It's been almost two years since Hurricane Katrina devastated the Gulf Coast, but local politicians said they continued to face day-to-day obstacles with the emergency management agency meant to help them.
"Although funds have been obligated by the federal government for our recovery, municipalities are often unable to access the cash needed to begin critical projects," New Orleans Mayor Ray Nagin told a Senate subcommittee hearing on disaster relief Tuesday.
"As a result, the slow pace and awkward method of funds reaching the local level remains a principal issue hampering the recovery effort," he said.
Congress has designated the Federal Emergency Management Agency as the agency that has sole responsibility for the coordination of government relief efforts in response to major disasters.
At the Senate hearing, Mayor Nagin proposed creating a new classification of "catastrophic disaster" for situations similar to Hurricane Katrina that would set in motion timetables for sending aid to an affected region faster.
Frustrated with the lackluster progress in his community, St. Bernard Parish President Henry "Junior" Rodriguez described to senators one example of how he believes FEMA is mishandling federal disaster funds.
Rodriquez said FEMA has been reimbursing his community for pumping trucks that are contracted to transport sewage out of the parish instead of simply giving the community money to repair the entire damaged sewage system itself.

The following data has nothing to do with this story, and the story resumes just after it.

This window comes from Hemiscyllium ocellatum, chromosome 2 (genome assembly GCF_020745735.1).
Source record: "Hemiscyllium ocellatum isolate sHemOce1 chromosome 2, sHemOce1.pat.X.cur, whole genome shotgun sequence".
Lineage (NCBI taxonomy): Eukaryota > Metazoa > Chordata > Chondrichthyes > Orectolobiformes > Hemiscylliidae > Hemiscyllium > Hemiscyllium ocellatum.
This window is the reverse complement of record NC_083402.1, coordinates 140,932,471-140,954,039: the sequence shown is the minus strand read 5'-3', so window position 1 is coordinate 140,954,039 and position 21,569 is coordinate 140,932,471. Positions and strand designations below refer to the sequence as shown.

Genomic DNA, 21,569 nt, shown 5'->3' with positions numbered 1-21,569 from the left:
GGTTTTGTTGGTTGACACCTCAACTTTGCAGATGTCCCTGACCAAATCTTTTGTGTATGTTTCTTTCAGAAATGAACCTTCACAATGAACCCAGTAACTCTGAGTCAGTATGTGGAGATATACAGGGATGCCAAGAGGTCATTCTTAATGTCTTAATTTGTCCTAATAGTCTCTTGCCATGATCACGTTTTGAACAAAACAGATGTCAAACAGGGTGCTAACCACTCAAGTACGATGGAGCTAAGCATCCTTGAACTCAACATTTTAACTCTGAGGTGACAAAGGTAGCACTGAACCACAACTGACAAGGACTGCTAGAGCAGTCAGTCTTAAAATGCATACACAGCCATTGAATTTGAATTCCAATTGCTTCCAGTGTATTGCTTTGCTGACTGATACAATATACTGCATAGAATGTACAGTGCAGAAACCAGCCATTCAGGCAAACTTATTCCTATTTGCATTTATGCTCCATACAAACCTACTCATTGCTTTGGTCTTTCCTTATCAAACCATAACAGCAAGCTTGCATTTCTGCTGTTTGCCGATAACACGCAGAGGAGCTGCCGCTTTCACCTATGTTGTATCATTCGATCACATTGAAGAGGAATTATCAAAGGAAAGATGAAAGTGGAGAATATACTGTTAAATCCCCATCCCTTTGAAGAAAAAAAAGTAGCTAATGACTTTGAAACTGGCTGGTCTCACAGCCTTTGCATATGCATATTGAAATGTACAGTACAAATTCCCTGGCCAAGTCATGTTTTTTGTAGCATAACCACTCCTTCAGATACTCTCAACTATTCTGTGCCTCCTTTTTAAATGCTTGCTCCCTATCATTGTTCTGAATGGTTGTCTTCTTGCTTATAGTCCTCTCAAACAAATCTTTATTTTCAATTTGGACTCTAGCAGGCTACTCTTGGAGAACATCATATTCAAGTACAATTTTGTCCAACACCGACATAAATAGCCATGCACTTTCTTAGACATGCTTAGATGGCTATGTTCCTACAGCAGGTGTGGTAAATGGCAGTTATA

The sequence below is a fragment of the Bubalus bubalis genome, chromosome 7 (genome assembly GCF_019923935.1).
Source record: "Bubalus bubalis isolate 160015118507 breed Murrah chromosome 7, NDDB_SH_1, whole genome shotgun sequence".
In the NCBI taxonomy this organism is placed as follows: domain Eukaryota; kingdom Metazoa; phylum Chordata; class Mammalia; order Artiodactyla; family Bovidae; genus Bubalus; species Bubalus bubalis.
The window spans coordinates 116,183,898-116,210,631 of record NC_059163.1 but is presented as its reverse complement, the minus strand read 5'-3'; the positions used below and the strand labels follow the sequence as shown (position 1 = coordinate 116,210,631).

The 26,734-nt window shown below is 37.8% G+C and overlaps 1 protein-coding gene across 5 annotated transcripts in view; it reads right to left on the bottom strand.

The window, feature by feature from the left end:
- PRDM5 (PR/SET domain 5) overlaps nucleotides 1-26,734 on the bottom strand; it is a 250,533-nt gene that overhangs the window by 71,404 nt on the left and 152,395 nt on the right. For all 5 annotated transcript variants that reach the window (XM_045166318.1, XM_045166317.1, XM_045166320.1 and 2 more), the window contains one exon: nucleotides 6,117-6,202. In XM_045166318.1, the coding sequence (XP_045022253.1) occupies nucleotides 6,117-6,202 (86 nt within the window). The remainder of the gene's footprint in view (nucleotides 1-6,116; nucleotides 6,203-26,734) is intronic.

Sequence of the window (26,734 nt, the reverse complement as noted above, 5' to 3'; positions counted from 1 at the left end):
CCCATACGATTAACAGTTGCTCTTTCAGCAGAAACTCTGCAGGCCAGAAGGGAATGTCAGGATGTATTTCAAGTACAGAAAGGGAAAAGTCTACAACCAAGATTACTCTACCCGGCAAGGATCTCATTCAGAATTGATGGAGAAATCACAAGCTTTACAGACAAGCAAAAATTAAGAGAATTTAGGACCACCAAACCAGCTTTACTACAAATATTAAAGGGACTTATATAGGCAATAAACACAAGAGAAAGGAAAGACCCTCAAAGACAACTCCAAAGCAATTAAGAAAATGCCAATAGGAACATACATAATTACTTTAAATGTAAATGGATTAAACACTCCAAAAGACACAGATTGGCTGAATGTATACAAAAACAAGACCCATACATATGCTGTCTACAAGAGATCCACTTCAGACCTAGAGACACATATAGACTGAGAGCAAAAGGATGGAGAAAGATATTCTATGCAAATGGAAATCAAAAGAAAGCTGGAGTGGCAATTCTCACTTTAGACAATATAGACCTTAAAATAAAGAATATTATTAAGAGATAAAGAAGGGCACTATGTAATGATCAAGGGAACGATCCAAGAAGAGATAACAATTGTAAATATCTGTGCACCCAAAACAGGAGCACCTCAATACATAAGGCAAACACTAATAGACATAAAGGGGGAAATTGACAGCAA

"There is something wrong with this process," Rodriguez said. "We have spent, so far, $60 million dollars on vacuum trucks that suck the sewage out of the manholes. That $60 million could have been spent rebuilding our processing plants."
A FEMA official who testified before the subcommittee said the government agency is committed to rebuilding Gulf Coast despite the continued problems and mounting complaints.
FEMA rules mandate, however, that before the agency can fund a project, it must first determine whether the damage was caused by the disaster rather than pre-existing damage.
"In a few cases, there are differences in professional opinion as to what is disaster-related damage and the appropriate repair," said James Walke, director of FEMA's public assistance division, who also testified before the subcommittee.
"What we don't understand and what we're frustrated about is we continue to have to prove that we were devastated … that we were damaged," Rodriguez said.
Sen. Mary Landrieu, D-La., who chairs the subcommittee, made it clear she would continue to hold FEMA accountable for its work in her state of Louisiana and across the Gulf Coast.
She asked Walke to submit the number of project work sheets completed by FEMA and how many were argued over between state and local officials before they were resolved.
The project work sheets were a source of controversy at Tuesday's hearing, with local officials arguing FEMA often underestimates the cost of rebuilding projects, such as the cost of a new fire station.
Responding to a question posed by Sen. Ted Stevens, R-Alaska, asking if the local government's arguments with FEMA were all about money, Rodriguez said, "If we had the money, we wouldn't be sitting here."